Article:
From the TUC

The NHS descends into more chaos

09 Mar 2013, By Guest

Mosaic made by NHS supporters to protest 2012's Health and Social Care Bill

Just weeks before the new ConDem NHS is due to be launched (1 April, when the new system from last year’s Health and Social Care Act comes into force), the government has been caught trying to drive NHS privatisation through back door. David Cameron’s vision is of an enormous and complex private health care market operating under the logo of our beloved NHS.

Having managed to ignore patients and health professionals for 3 years, following their promise not to re-organise the NHS, the government have now been forced to backtrack over regulations designed to complete the privatisation project. We’re still waiting to see what they want to put in its place. Campaigners’ worst fears have come true as the biggest reorganisation in the NHS’ 65 year history is leaving the health service in a shambolic state of disarray.

Buried in the mysteries of parliamentary processes, the government tried to slip through regulations which would result in the whole NHS being put out to competition from the private sector (like the cleaning contracts under Margaret Thatcher’s government). Clinical services would then be left to the freedom of the market to determine who would deliver what, if at all.

Going far beyond the provisions of the Health and Social Care Act (2012) for England, the regulations also contradicted the many promises made to Parliament by Lib Dem and Tory politicians, who defended their actions last year in the name of patient choice.

Trade unionists, Labour politicians and NHS campaigners gasped in horror as they saw the regulations emerge, but their response was swift. With in depth analysis, legal opinions, thousands of letters to a Lords’ committee clerk who nobody had probably written to before, and campaigns mobilising over 200,000 people in a matter of hours, time for a debate in the House of Lords was secured, and pressure brought in the Commons.

The government have been caught red handed, and red faced, and have had to withdraw the regulations, pending a redraft. Another ‘pause’ in the journey of the ConDems’ health reforms has provided space for NHS patients and professionals to speak in unity once more.

Professor Terence Stephenson, the Chair of the Royal Medical Colleges Academy expressed the real fear of professionals about how the fragmented model of care would disrupt smooth pathways of healthcare services:

“Children and adults with complex serious diseases need a joined-up service. We’re very keen that that shouldn’t be just like buying a mobile phone. When you are dealing with very complex things, like transferring patients with complex heart surgery from one part of the country to the other, they need post-operative care and rehabilitation. That all has to be joined up. If you have a private provider just offering to do one bit of that, we’re very worried that the service won’t be joined up, that medical records won’t be open to everyone and there won’t be joint accountability.”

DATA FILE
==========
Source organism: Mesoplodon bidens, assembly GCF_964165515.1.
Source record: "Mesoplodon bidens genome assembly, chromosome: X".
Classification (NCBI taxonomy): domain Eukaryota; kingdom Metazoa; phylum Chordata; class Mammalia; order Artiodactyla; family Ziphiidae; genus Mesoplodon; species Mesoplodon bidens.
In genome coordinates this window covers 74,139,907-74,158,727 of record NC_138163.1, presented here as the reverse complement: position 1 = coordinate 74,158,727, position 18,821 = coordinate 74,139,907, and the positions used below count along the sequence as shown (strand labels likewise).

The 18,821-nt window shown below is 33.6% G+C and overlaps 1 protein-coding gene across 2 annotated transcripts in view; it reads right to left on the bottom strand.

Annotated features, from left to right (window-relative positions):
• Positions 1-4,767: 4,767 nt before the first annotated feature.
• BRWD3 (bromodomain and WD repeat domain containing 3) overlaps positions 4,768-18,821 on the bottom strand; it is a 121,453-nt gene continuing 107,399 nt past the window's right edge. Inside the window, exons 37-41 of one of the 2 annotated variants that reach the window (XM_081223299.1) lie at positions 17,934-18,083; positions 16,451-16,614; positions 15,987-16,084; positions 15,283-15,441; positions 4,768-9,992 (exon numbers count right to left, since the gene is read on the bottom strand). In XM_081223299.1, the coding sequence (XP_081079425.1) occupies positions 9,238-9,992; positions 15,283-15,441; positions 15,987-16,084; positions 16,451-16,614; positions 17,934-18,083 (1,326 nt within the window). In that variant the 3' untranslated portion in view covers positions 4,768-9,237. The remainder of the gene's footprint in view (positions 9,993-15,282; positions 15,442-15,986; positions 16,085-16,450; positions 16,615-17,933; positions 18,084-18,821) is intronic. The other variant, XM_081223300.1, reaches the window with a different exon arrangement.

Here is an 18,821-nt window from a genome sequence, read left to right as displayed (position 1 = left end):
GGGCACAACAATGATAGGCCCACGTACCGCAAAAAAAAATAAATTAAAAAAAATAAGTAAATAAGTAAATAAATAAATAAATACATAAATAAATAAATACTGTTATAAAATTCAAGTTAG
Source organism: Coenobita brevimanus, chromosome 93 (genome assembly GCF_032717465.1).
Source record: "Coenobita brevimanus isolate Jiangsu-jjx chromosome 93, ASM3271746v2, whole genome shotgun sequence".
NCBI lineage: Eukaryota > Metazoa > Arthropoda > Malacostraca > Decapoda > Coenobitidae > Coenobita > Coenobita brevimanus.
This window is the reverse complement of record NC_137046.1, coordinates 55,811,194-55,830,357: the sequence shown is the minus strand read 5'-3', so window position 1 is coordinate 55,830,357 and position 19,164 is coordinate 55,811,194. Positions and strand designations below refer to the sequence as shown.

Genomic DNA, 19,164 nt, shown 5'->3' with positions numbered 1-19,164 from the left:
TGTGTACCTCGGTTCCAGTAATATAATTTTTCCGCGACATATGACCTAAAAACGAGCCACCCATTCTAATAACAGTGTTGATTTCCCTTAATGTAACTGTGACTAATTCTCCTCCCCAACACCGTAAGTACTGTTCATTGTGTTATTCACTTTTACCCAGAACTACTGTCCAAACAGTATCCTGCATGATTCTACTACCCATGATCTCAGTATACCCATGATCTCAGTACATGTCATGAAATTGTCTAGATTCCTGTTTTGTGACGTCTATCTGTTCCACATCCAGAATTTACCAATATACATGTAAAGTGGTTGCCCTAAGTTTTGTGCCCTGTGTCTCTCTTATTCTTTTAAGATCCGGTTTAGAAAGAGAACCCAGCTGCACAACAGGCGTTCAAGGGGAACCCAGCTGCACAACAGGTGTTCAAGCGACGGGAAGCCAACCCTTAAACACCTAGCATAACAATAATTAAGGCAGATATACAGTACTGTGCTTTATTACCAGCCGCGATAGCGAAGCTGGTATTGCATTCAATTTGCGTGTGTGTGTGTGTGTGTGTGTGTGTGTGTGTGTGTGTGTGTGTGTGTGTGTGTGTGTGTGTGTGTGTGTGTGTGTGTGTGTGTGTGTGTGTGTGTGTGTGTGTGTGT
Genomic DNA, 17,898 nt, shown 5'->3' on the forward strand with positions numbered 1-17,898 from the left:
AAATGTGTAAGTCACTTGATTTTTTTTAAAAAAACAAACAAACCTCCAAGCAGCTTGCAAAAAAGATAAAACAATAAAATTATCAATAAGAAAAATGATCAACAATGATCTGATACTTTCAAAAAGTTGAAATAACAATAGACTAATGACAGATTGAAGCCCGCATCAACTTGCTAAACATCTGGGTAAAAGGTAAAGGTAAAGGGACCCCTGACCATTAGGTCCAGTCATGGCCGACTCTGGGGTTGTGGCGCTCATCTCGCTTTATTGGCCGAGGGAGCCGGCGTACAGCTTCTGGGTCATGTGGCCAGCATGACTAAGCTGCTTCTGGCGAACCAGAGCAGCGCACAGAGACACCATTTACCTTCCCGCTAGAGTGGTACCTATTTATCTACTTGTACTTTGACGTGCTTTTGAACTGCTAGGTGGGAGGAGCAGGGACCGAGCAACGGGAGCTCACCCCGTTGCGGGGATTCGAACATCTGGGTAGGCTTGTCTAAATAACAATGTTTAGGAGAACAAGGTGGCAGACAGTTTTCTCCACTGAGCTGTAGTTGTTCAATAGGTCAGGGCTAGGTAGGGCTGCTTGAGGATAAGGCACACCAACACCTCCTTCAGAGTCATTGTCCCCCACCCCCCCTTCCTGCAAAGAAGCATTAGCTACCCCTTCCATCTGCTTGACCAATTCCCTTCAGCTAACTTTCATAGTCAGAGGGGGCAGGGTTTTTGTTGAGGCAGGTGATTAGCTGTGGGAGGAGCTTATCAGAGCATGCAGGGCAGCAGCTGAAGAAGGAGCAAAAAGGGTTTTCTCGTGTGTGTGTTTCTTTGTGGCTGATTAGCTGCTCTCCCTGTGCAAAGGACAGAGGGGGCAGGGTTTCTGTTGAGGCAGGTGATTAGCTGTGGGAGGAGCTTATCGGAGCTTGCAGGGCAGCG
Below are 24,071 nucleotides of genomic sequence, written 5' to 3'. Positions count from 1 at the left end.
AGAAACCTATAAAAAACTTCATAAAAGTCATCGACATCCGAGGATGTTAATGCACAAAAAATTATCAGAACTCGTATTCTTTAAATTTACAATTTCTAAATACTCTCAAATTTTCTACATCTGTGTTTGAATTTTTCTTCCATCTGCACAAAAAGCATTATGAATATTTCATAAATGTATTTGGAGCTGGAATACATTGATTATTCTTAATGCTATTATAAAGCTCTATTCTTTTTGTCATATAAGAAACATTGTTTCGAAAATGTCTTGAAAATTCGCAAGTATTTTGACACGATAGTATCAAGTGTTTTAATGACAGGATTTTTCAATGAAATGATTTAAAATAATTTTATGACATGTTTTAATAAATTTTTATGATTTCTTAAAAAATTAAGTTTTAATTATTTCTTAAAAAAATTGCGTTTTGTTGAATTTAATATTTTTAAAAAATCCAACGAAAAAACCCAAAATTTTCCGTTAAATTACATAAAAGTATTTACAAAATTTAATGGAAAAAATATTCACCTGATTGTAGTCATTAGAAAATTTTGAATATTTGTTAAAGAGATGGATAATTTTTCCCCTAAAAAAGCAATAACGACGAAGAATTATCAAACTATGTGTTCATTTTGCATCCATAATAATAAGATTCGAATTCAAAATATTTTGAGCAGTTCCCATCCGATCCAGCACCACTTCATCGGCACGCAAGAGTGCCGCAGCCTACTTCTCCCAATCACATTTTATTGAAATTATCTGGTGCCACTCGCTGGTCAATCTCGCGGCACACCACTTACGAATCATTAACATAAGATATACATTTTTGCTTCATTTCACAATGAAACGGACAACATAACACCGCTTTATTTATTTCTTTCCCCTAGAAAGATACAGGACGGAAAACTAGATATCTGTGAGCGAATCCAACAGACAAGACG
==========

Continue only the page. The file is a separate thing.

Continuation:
His concern is echoed by more than a million people working in the NHS, the people who know how to save our lives, and who know that the ConDem’s policy is nothing but a disaster for the future of the NHS.

On 1 April, the new marketised NHS will come into force, but with the regulations still awaiting redrafting, it will now have no rules to govern how all this new competition should work. The worst fears of the NHS reforms are being realised as the NHS is standing on the edge of melt down.

Just weeks after the Francis Report warned of the need to put patient safety first, the government’s insatiable longing for private capital to be made out of the public purse has yet again proved that patient care is really not at the heart of their NHS.

We’re expecting to see the new draft of the regulations soon, and potentially with very little time for scrutiny. After last time’s sham of a ‘listening exercise’, we can’t afford to be complacent that any of the promised changes will actually materialise.

But it is our NHS and we must keep believing in Bevan’s words, “The NHS will survive as long as there are folk with the faith to fight for it”. We have just won a major battle. Have faith, we can win our NHS back.

GUEST POST: Rachael Maskell is Head of Health at the trade union Unite